Introductory Haskell Materials

http://bit.ly/hintro

Description from the DevBeat 2013 site

Wednesday, November 13, 2013, Master Class: Haskell

Nearly everyone who learns Haskell seems to turn into a raving Haskell fan. They say things like “I can write 80% less code and still get native multicore performance” and “I can easily understand code I wrote two years ago” and “my programs often work the first time they compile" and “now when I have to use Java, I feel like I’m being punished.” What makes Haskell so productive, fast, maintainable, and bug-free? And can you learn it without your head exploding? In this talk Aaron, a raving fan himself, will walk you through the basics of Haskell. You’ll see how to use interactive Haskell tools to become productive and learn quickly. By the end of the talk you will know what Haskell’s about AND you’ll be ready to use free online Haskell resources to easily learn more.

Materials

In addition to this article, I used some code in the IDE during this lecture. The IDE is browser-based; get your account here so you can follow along.

Agenda + code illustrations

Credits: In preparing this material I made use of contributions to the School of Haskell by Yann Esposito, Bartosz Milewski, and Brent Yorgey.

Haskell features

  • Purely functional, no side effects
  • Powerful type system
  • Laziness
  • Use of monads

Haskell benefits

  • Fast time to initial working version
  • Maintainability, abstraction, reuse
  • Low bugs, mostly caught at compile time
  • Native C++ like performance

Typical uses of Haskell

  • Fundamental data analysis for Web and Mobile
    • Bump
    • Facebook
  • Unique/competitive [big] data analysis
    • New York Times
  • Financial analysis
    • Netrium
    • Standard Chartered Bank
    • OTAS Technologies
  • Scientific modeling
    • Amgen
  • Adding headroom to Ruby/Python projects
    • Janrain

Concise syntax

  • low punctuation, significant indentation
  • function call syntax
add a b = a + b 
main = do
  print (add 6 5)
  print (6 `add` 5)
 
  • Operators like + are just functions with names made of symbol characters
  • Defaults to infix notation for traditional nice syntax
  • !#$%&*+./<=>?@\^|-~ (and non-ascii Unicode symbol or punctuation)
a !@ b = a + b
a ∆ b = a - b

main = do
  print (6 !@ 5)
  print ((!@) 6 5)
  print (6 ∆ 5)
 
  • a $ b c d e sugar for a (b c d e)

main = do
  print (5 + 2 * 3)
  print $ 5 + 2 * 3
  • Function composition: (a . b) c means a (b c)

double x = x + x
sixteenTimes = double . double . double . double
main = do
  print $ double 2
  print $ (double . double . double) 2
  print $ sixteenTimes 2
  • Type definitions can be omitted & deduced

Some interesting types

  • Numbers: Integer Int Float Double Complex and more, all in type class Num

import Data.Ratio   -- defines type Rational in type class Num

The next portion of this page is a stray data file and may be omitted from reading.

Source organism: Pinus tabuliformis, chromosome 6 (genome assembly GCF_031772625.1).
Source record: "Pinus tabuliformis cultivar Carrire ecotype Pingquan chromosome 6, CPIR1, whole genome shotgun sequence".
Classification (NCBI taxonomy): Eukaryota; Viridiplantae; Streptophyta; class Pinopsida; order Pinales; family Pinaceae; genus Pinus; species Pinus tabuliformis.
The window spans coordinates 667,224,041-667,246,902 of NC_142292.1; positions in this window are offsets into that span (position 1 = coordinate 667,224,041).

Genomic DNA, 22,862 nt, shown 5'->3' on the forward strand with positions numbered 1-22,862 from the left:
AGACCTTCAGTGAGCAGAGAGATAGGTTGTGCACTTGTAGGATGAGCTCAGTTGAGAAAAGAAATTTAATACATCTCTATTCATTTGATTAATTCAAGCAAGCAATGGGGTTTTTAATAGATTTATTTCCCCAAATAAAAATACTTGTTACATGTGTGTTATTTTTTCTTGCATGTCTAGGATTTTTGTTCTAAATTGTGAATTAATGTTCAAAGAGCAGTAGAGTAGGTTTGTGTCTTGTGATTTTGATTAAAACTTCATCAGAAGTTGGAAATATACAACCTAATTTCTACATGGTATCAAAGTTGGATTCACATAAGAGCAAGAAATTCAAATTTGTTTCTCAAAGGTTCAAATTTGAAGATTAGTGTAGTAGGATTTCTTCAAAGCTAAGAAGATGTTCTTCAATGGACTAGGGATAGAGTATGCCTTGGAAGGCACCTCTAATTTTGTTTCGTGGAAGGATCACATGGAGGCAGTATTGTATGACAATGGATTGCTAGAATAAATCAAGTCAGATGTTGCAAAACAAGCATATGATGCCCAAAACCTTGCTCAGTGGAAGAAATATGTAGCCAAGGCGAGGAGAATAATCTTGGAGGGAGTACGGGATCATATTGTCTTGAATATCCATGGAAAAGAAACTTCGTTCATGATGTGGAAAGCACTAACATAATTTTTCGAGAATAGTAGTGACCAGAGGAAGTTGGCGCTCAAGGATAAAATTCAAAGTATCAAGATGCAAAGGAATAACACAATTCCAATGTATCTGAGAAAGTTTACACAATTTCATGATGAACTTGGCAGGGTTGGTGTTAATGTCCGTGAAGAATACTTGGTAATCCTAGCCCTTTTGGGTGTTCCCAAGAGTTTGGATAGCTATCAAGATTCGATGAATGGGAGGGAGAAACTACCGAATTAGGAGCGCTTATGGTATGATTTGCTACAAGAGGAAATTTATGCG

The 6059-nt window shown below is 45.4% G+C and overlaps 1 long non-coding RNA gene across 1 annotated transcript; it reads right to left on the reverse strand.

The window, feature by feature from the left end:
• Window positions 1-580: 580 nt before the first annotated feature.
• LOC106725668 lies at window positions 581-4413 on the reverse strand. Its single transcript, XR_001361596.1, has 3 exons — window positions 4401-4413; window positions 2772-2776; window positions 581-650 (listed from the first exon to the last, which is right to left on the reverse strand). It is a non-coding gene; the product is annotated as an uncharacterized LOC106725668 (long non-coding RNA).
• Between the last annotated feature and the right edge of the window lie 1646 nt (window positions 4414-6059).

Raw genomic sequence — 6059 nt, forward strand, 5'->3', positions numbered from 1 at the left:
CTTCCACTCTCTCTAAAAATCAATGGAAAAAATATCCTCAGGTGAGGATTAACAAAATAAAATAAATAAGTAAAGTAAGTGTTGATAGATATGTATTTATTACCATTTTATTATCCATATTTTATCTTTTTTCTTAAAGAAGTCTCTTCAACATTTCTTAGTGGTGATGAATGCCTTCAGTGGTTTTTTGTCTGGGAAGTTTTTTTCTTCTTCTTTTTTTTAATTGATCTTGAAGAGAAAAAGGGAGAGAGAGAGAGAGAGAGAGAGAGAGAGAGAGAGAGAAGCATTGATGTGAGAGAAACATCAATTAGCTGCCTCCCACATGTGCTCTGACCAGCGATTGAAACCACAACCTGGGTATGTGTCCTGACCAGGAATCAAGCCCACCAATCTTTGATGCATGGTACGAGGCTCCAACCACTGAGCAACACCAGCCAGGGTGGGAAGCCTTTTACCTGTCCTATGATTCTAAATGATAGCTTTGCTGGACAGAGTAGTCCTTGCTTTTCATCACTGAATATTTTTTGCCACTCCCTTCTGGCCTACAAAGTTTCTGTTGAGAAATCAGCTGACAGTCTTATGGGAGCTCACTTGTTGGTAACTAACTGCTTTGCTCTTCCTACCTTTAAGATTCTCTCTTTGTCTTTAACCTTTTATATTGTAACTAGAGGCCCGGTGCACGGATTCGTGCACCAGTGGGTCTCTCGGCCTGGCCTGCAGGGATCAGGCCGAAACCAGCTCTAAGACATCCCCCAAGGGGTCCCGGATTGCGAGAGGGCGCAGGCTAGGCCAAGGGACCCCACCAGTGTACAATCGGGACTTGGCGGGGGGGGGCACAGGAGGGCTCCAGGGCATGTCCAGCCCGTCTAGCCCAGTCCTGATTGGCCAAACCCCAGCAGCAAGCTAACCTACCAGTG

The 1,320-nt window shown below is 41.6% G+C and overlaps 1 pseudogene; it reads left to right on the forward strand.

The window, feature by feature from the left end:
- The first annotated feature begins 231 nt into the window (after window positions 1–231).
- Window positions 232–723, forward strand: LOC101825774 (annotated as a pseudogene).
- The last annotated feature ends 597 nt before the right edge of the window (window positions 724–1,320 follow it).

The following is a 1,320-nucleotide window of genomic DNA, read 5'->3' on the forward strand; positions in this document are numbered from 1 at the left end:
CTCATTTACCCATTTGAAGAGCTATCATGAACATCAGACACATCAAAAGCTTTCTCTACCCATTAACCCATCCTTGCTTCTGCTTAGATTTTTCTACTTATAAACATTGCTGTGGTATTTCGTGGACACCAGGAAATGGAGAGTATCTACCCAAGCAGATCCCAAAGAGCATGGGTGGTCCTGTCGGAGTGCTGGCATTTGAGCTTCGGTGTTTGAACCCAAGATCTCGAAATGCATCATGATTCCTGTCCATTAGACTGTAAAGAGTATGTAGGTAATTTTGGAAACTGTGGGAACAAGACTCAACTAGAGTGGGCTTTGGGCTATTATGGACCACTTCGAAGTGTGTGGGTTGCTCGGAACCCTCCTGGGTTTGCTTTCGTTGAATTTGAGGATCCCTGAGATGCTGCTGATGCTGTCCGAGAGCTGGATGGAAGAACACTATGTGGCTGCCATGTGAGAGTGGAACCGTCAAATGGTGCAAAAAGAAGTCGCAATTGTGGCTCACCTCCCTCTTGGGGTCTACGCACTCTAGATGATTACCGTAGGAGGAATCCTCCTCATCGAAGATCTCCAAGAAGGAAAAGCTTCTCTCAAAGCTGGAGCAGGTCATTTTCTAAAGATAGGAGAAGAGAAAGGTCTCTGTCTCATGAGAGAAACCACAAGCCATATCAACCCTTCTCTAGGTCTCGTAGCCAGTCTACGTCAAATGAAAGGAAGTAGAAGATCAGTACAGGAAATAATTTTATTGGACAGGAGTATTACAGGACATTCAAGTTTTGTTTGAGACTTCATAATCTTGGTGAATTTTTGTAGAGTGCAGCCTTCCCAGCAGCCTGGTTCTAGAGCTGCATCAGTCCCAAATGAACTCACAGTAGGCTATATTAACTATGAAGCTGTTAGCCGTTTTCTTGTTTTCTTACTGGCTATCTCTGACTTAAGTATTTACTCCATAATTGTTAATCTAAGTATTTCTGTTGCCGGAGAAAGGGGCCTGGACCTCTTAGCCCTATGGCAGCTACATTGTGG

oneThird = 1 % 3
fiveEighths = 5 % 8
main = print (2 * oneThird * fiveEighths)
  • Lists [a,b,c] or [n1,n2..nn]
  • Infinite lists (note: lazy evaluation) [n1,n2..]
  • List comprehensions
ns = [1..20]
evens = [2,4..20]
allPos = [1,2..]
favoritePos = [x | x <- allPos, x `mod` 10 == 0]
main = do
  print $ take 5 ns
  print $ take 5 allPos
  print $ take 5 favoritePos
  
  • Huge set of utility functions import Data.List
  • Tuples
a = (5,2)
b = (10,1)
items = a : (replicate 3 b)
main = do
  print items
  • type creates synonyms of existing types
  • data creates new types
data Breakfast = Cereal | Yogurt | Egg Integer 
  deriving (Show, Eq)
  
a = Yogurt
b = Egg 3

moreEgg (Egg n) = Egg (n+1)
moreEgg x = x -- Adding an egg to anything else has no effect

addEggs k (Egg n) = if k < 1 then Egg n else addEggs (k-1) (Egg (n+1))
addEggs k x = x 

main = do
  print a
  print b
  print $ moreEgg a
  print $ moreEgg b
  print $ (moreEgg . moreEgg . moreEgg) b
  print $ addEggs 14 (Egg 2)
  print $ (map moreEgg) [Yogurt, Yogurt, Egg 4, Cereal, Egg 1]
  • constructors are functions
  • Maybe can be Just a (where a is some type) or Nothing
import Data.Maybe
x = Just 5
y = Nothing
safeAdd :: Maybe Int -> Maybe Int -> Maybe Int
safeAdd (Just a) (Just b) = Just (a+b)
safeAdd _ _ = Nothing
main = do
  print $ safeAdd x y
  print $ safeAdd (Just 2) (Just 5)
  • Either can be Left a or Right b (e.g. use Left String for errors, Right Int for answers)
  • Record syntax, accessors
  • Recursive types
  • deriving is like inheritance

Making a function

  • Function types
  • Styles of handling inputs
tryDivi :: Double -> Double -> Maybe Double
tryDivi a b = if b==0 then Nothing else Just (a / b)   -- conditional

tryDivide :: Double -> Double -> Maybe Double
tryDivide _ 0 = Nothing      -- pattern matching
trydivide a b = Just (a / b)

tryDiv :: Double -> Double -> Maybe Double
tryDiv a b 
  | b==0 = Nothing           -- guards
  | otherwise = Just (a / b)
  • Eliminating final argument ("eta reduction")

inc x = x + 1